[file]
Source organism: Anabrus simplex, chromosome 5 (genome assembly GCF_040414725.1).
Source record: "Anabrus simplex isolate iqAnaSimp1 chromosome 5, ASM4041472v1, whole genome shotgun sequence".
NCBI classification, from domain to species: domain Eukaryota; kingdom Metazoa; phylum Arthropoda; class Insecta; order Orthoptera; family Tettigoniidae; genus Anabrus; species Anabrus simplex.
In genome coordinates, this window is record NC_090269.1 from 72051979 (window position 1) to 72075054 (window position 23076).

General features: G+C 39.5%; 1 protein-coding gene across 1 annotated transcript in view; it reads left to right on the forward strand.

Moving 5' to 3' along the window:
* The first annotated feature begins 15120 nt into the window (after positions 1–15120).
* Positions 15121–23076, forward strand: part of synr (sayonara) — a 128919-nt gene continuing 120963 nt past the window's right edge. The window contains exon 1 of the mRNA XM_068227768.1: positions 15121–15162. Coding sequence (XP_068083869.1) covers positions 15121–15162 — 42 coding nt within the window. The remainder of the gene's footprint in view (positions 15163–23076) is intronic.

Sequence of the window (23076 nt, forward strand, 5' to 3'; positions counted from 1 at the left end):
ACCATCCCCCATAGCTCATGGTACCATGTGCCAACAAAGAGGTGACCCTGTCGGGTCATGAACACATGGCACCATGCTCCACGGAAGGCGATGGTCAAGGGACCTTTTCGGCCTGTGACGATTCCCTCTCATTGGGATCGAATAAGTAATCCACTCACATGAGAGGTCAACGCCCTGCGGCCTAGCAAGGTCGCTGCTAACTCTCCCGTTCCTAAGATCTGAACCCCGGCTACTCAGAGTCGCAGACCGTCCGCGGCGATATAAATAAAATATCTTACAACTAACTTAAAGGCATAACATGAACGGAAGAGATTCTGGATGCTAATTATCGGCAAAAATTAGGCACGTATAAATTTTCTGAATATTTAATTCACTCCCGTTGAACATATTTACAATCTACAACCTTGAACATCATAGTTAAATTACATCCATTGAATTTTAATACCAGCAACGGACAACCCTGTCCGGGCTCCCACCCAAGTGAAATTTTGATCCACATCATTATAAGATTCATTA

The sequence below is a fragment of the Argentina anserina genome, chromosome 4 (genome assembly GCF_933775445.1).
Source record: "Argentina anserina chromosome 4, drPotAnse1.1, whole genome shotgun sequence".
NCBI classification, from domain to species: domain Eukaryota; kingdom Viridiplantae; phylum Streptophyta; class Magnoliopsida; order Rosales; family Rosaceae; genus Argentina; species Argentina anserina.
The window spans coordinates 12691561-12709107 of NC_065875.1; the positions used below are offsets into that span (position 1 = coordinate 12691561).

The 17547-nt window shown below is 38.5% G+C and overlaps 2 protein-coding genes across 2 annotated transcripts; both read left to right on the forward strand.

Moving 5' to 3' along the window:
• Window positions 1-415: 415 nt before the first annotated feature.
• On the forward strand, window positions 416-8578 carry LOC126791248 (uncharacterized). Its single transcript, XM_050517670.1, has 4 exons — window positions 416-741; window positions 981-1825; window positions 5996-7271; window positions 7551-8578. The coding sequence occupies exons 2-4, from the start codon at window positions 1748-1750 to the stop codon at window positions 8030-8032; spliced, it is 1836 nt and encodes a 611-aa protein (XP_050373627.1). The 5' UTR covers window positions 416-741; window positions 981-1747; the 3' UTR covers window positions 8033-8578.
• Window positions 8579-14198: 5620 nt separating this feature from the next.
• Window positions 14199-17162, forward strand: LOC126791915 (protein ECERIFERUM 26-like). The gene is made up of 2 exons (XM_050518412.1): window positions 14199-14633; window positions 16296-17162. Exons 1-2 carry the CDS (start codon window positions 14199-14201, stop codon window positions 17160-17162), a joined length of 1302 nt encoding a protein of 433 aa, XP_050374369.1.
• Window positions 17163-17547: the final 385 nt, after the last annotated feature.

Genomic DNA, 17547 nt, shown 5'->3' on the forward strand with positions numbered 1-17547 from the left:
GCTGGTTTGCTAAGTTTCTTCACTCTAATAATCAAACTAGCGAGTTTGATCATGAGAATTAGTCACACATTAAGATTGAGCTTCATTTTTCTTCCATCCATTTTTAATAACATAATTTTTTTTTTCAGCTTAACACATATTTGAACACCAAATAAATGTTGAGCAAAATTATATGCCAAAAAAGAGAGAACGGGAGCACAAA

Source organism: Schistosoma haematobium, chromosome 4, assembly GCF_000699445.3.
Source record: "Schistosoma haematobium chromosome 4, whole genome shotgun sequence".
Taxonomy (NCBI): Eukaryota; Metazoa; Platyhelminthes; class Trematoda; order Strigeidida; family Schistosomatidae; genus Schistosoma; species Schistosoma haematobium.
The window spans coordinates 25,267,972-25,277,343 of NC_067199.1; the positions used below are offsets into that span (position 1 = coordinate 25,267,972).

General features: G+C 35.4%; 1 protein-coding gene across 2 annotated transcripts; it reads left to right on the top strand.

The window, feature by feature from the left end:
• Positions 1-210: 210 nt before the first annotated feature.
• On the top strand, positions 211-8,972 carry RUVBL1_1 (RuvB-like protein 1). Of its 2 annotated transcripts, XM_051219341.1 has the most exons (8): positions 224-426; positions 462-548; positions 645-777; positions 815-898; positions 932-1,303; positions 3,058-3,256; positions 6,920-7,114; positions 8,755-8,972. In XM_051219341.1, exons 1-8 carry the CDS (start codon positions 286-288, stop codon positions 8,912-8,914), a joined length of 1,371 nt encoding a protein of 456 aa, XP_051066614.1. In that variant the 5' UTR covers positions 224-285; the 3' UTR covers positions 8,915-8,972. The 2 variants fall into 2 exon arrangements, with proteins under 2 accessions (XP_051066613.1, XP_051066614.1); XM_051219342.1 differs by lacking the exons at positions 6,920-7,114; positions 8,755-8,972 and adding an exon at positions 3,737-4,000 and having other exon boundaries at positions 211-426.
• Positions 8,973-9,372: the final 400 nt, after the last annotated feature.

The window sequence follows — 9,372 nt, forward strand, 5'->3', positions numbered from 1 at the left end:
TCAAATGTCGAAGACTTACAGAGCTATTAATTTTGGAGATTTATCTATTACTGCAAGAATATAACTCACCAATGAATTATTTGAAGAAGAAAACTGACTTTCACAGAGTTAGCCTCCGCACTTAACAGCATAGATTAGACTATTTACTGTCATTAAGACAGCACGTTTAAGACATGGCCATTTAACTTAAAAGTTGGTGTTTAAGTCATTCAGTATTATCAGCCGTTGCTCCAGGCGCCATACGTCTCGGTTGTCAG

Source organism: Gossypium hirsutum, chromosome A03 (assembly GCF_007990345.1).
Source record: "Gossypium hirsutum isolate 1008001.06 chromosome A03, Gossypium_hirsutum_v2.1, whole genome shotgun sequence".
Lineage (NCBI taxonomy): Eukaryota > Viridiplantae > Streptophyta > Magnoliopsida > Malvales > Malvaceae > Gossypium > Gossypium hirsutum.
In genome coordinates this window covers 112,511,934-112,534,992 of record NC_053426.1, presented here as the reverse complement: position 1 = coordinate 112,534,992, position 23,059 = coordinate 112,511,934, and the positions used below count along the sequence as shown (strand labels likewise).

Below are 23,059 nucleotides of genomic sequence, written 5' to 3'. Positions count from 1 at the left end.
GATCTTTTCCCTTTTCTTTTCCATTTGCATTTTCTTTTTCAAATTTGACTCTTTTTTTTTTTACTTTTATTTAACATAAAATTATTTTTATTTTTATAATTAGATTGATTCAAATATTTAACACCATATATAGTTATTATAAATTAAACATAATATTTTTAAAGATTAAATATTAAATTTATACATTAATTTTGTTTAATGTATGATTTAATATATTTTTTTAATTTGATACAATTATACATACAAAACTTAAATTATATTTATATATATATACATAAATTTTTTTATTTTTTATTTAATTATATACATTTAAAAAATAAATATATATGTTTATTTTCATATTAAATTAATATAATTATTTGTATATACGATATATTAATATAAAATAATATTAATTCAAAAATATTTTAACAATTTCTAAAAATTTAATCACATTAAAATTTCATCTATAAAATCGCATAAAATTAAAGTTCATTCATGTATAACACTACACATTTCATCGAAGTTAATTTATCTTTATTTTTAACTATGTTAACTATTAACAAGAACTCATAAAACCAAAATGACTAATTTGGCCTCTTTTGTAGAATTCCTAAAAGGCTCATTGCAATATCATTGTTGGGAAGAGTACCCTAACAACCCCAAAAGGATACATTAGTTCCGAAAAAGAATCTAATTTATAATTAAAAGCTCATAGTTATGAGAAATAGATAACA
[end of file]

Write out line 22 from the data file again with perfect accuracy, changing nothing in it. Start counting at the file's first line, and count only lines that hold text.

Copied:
Genomic DNA, 17547 nt, shown 5'->3' on the forward strand with positions numbered 1-17547 from the left: